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RECNO(3) Library Functions Manual RECNO(3)

recnorecord number database access method

#include <sys/types.h>
#include <db.h>

The () routine is the library interface to database files. One of the supported file formats is record number files. The general description of the database access methods is in dbopen(3). This manual page describes only the recno specific information.

The record number data structure is either variable or fixed-length records stored in a flat-file format, accessed by the logical record number. The existence of record number five implies the existence of records one through four, and the deletion of record number one causes record number five to be renumbered to record number four, as well as the cursor, if positioned after record number one, to shift down one record.

The recno access method specific data structure provided to () is defined in the <db.h> include file as follows:

typedef struct {
	unsigned long	flags;
	unsigned int	cachesize;
	unsigned int	psize;
	int		lorder;
	size_t		reclen;
	unsigned char	bval;
	char		*bfname;

The elements of this structure are defined as follows:

The flag value is specified by OR'ing any of the following values:
The records are fixed-length, not byte delimited. The structure element reclen specifies the length of the record, and the structure element bval is used as the pad character. Any records, inserted into the database, that are less than reclen bytes long are automatically padded.
In the interface specified by (), the sequential record retrieval fills in both the caller's key and data structures. If the R_NOKEY flag is specified, the cursor routines are not required to fill in the key structure. This permits applications to retrieve records at the end of files without reading all of the intervening records.
This flag requires that a snapshot of the file be taken when dbopen() is called, instead of permitting any unmodified records to be read from the original file.
A suggested maximum size, in bytes, of the memory cache. This value is advisory, and the access method will allocate more memory rather than fail. If cachesize is 0 (no size is specified), a default cache is used.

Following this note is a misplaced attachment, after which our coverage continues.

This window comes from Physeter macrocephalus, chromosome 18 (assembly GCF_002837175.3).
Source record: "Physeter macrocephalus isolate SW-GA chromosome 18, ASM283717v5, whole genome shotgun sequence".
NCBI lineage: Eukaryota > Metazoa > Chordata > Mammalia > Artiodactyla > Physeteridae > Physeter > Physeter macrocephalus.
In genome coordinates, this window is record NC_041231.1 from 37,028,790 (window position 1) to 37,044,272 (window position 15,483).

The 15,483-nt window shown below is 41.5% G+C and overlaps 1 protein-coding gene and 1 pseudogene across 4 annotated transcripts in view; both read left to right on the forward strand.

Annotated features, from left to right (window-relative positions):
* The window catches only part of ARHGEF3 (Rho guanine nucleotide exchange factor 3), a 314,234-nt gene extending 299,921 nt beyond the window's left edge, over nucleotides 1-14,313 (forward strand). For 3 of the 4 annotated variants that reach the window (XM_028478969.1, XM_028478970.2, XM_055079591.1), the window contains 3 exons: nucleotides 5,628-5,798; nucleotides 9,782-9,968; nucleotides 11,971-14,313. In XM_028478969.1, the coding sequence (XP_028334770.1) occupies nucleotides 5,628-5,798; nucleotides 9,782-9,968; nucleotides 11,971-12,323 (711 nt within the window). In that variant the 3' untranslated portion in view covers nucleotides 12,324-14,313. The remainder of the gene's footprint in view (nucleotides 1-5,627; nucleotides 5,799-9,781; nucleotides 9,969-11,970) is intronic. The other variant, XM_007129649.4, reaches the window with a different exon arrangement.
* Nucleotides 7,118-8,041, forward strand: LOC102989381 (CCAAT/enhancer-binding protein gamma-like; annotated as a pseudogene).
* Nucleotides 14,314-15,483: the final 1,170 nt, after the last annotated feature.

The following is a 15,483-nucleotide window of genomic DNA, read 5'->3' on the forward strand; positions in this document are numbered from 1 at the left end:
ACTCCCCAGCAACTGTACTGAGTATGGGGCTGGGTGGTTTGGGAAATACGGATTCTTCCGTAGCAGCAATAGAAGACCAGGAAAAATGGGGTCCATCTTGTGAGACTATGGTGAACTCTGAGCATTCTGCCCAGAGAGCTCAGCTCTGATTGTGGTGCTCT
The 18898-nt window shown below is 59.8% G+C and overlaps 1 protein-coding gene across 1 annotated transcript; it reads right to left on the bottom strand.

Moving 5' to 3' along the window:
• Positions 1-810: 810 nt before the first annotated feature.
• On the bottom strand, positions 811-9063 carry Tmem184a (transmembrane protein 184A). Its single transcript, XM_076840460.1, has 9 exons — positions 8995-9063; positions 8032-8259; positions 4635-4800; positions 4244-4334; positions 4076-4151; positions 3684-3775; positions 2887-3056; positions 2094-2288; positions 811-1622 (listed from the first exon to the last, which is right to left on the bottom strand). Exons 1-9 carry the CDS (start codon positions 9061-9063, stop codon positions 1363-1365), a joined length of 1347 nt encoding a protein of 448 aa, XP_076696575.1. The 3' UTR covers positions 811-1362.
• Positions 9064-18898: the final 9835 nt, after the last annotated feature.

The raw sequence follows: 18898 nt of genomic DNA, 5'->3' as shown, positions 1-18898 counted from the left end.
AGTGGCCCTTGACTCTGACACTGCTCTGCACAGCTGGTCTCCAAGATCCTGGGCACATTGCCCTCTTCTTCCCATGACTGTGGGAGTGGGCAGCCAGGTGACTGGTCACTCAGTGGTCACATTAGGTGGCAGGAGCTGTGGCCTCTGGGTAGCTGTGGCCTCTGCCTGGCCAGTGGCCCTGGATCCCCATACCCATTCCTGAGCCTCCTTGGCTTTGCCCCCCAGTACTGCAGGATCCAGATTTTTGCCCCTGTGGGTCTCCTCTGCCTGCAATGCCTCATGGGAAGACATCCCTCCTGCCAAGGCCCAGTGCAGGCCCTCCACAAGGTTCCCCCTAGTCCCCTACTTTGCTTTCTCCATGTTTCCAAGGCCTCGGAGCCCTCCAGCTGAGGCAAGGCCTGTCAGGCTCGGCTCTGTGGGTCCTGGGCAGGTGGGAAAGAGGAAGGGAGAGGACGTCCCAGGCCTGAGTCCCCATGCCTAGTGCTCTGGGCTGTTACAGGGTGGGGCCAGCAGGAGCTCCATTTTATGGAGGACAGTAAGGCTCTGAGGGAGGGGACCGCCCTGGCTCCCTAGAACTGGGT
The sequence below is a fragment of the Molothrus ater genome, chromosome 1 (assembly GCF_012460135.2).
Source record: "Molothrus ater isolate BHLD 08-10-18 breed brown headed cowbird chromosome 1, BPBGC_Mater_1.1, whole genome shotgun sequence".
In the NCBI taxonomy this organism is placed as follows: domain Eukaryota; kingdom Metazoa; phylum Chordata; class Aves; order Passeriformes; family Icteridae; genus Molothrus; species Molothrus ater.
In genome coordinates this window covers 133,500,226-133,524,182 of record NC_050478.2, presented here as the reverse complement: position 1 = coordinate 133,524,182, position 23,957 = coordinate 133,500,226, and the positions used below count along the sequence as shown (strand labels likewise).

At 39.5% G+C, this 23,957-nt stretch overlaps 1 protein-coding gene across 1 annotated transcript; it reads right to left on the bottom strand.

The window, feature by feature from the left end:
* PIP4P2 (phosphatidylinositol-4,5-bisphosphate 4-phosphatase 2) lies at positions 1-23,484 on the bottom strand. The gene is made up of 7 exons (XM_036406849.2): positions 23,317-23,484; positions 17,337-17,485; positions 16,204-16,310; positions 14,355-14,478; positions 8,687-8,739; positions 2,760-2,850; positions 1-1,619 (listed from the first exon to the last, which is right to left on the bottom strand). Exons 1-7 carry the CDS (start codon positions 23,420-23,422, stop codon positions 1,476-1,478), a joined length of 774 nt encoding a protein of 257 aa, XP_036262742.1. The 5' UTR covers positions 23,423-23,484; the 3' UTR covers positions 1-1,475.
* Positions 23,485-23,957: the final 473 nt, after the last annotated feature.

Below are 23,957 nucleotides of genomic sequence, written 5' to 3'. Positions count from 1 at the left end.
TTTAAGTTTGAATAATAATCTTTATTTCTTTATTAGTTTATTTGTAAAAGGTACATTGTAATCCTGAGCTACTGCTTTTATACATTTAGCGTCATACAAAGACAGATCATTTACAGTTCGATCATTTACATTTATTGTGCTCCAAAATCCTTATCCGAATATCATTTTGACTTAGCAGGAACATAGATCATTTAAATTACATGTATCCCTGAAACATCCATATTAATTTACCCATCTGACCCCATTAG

The recno access method stores the in-memory copies of its records in a btree. This value is the size (in bytes) of the pages used for nodes in that tree. If psize is 0 (no page size is specified), a page size is chosen based on the underlying file system I/O block size. See btree(3) for more information.
The byte order for integers in the stored database metadata. The number should represent the order as an integer; for example, big endian order would be the number 4,321. If lorder is 0 (no order is specified), the current host order is used.
The length of a fixed-length record.
The delimiting byte to be used to mark the end of a record for variable-length records, and the pad character for fixed-length records. If no value is specified, newlines (‘\n’) are used to mark the end of variable-length records and fixed-length records are padded with spaces.
The recno access method stores the in-memory copies of its records in a btree. If bfname is non-NULL, it specifies the name of the btree(3) file, as if specified as the file name for a dbopen(3) of a btree(3) file.

The data part of the key/data pair used by the recno access method is the same as other access methods. The key is different. The data field of the key should be a pointer to a memory location of type recno_t, as defined in the <db.h> include file. This type is normally the largest unsigned integral type available to the implementation. The size field of the key should be the size of that type.

Because there can be no meta-data associated with the underlying recno access method files, any changes made to the default values (e.g., fixed record length or byte separator value) must be explicitly specified each time the file is opened.

In the interface specified by (), using the put interface to create a new record will cause the creation of multiple, empty records if the record number is more than one greater than the largest record currently in the database.

The recno access method routines may fail and set errno for any of the errors specified for the library routine dbopen(3), or the following:

An attempt was made to add a record to a fixed-length database that was too large to fit.

btree(3), dbopen(3), hash(3)

Michael Stonebraker, Heidi Stettner, Joseph Kalash, Antonin Guttman, and Nadene Lynn, Document Processing in a Relational Database System, Memorandum No. UCB/ERL M82/32, May 1982.

Only big and little endian byte order is supported.

March 31, 2022 OpenBSD-current